As a veterinarian who specializes in behavioral medicine, Dr. Vint Virga has treated many household pets in his clinic. But for the past five years he has been working mostly with leopards, wolves, bears, zebras and other animals living in zoos and wildlife parks. He deals with such issues as appetites, anxiety and obsessive behavior.

    In the interview he discusses how zoos have changed to improve the animals’ well being:

    "I think the most important things that zoos have done in the past 10, 20 years, is that they [have] focused primarily on the animal’s well-being. And, depending on their feedback and responses, looked at their behavior, looked at their overall happiness and contentment and used that as the gauge for what to do for the animal.

    They’ve also applied as much [as] science knows about the animals in nature. What that looks like is providing them with a space that’s a lot more rich and full than just a place that is an exhibit. So it’s really shifting from not a cage, because most zoos don’t even have those anymore, but from an exhibit to a habitat. The environment is much richer and more complex rather than flat and uniform, so that we can see them.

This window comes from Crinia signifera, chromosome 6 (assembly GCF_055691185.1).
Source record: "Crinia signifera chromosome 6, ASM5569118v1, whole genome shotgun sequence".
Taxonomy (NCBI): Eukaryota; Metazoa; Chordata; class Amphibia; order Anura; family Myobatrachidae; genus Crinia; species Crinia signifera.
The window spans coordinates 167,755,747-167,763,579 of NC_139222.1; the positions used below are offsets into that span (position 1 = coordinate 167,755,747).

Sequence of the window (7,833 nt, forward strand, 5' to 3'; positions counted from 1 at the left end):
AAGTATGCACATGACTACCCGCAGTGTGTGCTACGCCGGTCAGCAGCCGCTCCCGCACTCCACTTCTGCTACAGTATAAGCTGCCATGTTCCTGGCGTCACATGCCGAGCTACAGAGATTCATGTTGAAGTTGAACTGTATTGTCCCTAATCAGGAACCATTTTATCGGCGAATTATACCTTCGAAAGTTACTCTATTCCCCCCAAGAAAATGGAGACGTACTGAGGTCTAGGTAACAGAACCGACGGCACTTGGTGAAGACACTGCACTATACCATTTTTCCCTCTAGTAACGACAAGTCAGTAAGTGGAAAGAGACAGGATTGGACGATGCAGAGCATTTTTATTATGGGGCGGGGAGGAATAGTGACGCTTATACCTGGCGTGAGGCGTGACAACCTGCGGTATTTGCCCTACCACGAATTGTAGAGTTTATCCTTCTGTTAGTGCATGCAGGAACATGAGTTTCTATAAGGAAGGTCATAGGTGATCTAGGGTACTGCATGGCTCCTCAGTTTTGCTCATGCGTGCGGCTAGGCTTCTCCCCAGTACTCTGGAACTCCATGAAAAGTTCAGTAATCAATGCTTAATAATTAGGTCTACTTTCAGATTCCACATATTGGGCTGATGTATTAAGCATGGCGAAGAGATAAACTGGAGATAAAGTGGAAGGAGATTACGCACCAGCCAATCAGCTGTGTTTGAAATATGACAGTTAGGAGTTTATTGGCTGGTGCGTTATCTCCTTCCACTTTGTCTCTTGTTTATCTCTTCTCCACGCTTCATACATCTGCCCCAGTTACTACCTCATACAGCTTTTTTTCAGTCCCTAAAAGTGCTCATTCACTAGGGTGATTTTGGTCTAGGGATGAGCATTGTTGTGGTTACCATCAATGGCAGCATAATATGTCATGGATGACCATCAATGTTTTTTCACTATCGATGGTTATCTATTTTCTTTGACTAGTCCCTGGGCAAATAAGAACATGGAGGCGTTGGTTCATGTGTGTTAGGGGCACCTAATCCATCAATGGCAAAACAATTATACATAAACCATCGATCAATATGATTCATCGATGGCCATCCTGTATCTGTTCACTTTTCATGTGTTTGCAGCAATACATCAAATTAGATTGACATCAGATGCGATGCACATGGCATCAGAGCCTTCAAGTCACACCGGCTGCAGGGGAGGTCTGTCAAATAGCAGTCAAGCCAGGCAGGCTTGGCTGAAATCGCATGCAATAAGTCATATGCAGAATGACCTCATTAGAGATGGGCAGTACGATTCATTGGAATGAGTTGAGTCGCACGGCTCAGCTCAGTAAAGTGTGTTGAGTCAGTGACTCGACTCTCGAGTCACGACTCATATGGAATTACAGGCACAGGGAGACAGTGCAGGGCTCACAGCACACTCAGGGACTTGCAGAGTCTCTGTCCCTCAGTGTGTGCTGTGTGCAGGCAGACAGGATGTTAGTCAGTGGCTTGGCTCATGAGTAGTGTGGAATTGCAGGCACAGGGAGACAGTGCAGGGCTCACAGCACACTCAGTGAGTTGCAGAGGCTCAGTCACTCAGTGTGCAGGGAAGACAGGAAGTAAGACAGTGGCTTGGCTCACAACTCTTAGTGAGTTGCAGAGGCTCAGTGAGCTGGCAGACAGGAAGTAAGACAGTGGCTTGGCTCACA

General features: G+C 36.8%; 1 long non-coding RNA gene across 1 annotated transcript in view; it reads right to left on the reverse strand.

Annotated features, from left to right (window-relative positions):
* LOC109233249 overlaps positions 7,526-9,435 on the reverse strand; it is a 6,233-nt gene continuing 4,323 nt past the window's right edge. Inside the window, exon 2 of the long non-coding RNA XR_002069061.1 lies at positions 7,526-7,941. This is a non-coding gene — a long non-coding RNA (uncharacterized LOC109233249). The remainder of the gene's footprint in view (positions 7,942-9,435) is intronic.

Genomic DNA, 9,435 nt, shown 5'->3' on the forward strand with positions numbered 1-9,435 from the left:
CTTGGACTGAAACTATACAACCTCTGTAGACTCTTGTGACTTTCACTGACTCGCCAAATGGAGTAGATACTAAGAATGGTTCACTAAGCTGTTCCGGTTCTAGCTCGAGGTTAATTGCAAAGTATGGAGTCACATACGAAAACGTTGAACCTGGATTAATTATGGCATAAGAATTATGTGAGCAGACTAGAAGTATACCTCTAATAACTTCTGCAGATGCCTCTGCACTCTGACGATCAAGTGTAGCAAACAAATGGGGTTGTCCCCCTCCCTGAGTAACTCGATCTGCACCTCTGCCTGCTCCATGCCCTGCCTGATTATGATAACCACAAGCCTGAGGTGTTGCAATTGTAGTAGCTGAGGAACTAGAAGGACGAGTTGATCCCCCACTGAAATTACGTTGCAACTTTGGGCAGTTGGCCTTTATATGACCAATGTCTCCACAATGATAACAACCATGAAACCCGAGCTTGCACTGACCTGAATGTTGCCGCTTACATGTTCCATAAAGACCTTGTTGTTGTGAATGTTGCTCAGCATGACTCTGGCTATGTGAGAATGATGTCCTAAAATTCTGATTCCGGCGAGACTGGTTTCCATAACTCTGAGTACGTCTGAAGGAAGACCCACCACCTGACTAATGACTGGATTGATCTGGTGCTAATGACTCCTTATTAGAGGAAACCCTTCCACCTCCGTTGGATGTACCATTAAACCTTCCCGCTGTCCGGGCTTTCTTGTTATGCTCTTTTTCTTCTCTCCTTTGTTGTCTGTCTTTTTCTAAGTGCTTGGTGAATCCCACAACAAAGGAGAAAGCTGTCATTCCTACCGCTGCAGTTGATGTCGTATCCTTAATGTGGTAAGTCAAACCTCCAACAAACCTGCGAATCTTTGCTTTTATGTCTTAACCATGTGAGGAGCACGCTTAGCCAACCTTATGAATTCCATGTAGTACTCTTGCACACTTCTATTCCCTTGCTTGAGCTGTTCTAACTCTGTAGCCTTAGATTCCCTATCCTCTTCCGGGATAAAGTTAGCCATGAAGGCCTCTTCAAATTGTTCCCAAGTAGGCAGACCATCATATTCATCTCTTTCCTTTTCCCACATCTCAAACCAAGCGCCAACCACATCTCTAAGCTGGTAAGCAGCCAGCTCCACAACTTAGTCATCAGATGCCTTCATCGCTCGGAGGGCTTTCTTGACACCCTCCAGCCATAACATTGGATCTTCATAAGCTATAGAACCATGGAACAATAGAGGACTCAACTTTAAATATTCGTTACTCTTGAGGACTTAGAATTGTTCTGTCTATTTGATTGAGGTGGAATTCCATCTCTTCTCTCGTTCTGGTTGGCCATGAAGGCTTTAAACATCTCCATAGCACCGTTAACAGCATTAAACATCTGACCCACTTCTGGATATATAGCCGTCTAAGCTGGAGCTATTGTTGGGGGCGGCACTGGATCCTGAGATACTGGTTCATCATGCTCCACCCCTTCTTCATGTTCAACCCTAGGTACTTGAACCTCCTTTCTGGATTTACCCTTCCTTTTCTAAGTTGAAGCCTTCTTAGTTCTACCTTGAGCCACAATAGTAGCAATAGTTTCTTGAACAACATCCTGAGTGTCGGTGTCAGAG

[Zoos are] providing [animals with] opportunities to escape from view of the public — and that can be difficult for a zoo. … Visitors complain to the zoo if they can’t see the leopard, the bear or the lion. But on the other hand, if the lion doesn’t have any choice of getting away from the public at times, particularly if there [are] crowds or noisy visitors, then we’re taking away their sense of control over their environment.”

  2. animals

    zoo

    polar bear

    vint virga

    fresh air

    interview